Still from Los Reyes Magos


Dir: Alberto González Vázquez
Spain – 2011

Santa Claus exists. At least he better exist!

Duration: 3:30

Still from Mi Amigo Invisible


Dir: Pablo Larcuen
Spain – 2010

Tomas is so shy he can’t even ask his parents to pass the salt. Will the appearance of a strange new friend help him overcome his fear of speaking out?

  • Official Selection – Sundance Film Festival
  • Winner, Best Short Film – Los Angeles Film Festival

Duration: 15:00

Still from Elefante


Dir: Pablo Larcuen
Spain – 2012

Manuel is stuck in a monotonous job, has only one friend whom he cannot stand, and his family despises him. Everything will change when the doctor diagnoses him with a rare disease – Manuel is going to turn into an elephant.

  • Official Selection – Clermont-Ferrand Film Festival
  • Winner, Best Short Film – Sitges Film Festival

Duration: 9:00

Still from El fin del mundo


Dir: Alberto González Vázquez
Spain – 2010

“My fellow Americans, six months ago I was made aware of a situation so devastating that at first, I refused to believe it…”

Duration: 3:30

Still from El ataque de los robots de Nebulosa-5


Dir: Chema García Ibarra
Spain – 2008

Almost everyone is going to die very soon.

  • Official Selection – Sundance Film Festival
  • Official Selection – Chicago International Film Festival

Duration: 6:30

Still from Protoparticulas


Dir: Chema García Ibarra
Spain – 2009

The experiment was a success: protomatter exists.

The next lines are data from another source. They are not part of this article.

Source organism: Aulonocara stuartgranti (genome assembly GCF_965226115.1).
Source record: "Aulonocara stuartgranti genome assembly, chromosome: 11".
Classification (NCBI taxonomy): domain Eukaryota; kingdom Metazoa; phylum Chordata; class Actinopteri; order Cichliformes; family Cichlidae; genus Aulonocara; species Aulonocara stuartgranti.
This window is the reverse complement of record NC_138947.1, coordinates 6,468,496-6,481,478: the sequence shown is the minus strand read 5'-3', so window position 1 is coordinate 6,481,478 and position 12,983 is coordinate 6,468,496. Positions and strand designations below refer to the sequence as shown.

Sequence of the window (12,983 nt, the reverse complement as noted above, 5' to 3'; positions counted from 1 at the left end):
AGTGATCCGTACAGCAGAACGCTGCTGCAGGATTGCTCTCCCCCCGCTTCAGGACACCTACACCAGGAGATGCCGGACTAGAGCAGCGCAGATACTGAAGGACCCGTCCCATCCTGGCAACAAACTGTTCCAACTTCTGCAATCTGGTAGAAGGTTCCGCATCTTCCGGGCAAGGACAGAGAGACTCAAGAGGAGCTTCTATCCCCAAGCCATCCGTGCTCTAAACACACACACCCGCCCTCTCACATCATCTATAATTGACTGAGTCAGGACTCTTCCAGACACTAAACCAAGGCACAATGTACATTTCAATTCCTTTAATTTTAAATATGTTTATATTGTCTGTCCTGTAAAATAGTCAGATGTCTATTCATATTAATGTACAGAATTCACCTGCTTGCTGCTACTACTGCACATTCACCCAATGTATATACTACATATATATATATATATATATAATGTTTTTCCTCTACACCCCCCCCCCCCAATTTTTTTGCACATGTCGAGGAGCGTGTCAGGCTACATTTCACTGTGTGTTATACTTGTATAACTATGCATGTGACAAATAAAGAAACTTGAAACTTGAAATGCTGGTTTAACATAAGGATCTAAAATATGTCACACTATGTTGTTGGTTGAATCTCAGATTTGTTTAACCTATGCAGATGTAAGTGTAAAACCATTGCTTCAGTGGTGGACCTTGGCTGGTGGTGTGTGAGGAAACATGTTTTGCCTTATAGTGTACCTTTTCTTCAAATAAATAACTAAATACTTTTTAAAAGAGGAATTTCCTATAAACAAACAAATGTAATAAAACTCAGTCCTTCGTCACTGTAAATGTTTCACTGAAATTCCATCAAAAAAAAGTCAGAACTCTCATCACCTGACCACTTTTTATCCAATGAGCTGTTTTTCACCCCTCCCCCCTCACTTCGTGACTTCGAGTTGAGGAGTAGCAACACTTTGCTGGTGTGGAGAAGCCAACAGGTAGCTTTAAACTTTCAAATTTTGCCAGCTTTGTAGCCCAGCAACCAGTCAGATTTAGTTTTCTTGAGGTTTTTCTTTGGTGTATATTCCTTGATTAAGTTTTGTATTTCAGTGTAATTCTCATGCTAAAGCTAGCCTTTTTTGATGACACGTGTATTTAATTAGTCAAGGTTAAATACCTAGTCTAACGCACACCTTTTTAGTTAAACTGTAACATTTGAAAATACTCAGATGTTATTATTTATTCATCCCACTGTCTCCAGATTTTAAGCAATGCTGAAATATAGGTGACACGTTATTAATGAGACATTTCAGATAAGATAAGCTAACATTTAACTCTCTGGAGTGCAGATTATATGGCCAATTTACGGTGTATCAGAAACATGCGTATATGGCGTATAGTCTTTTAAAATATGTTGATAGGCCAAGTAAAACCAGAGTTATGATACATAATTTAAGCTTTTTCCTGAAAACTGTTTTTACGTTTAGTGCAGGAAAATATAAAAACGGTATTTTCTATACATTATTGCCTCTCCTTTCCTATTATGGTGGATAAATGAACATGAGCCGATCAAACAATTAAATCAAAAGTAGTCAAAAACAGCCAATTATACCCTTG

• Official Selection – Ann Arbor International Film Festival

Duration: 7:30

Still from Sinceridad


Dir: Alberto González Vázquez
Spain – 2011

The situation is very difficult. You know that, don’t you?

Duration: 3:00

Still from La ruta natural


Dir: Alex Pastor
Spain – 2004

Soon a man will find out that his destiny is already written and that he can’t do anything to change it.

  • Winner, Short Filmmaking Award – Sundance Film Festival

Duration: 11:00

Still from Ensayo sobre la ceguera


Dir: Alberto González Vázquez
Spain – 2010

Despite losing his sight, Pablo leads a completely normal life.

Duration: 3:30

Still from 7:35 en la manana


Dir: Nacho Vigalondo
Spain – 2003

A woman enters a restaurant one morning – only to be met with silence instead of people talking.

  • Nominated, Best Short Film, Live Action – Academy Awards
  • Nominated, Best Short Film – European Film Awards

Duration: 7:30

Still from Domingo


Dir: Nacho Vigalondo
Spain – 2007

A couple on a picnic are witness to the greatest event in human history and attempt to document it for posterity.

Duration: 3:45

Still from Marisa


Dir: Nacho Vigalondo
Spain – 2009

Every woman is Marisa, but Marisa is only one. A love story about the vagaries of time and space.

Duration: 4:00

Still from Sospechoso


Dir: Alberto González Vázquez
Spain – 2011

Two policeman question a strange man they found in the woods, while waiting for their new Captain to show up.

Duration: 1:15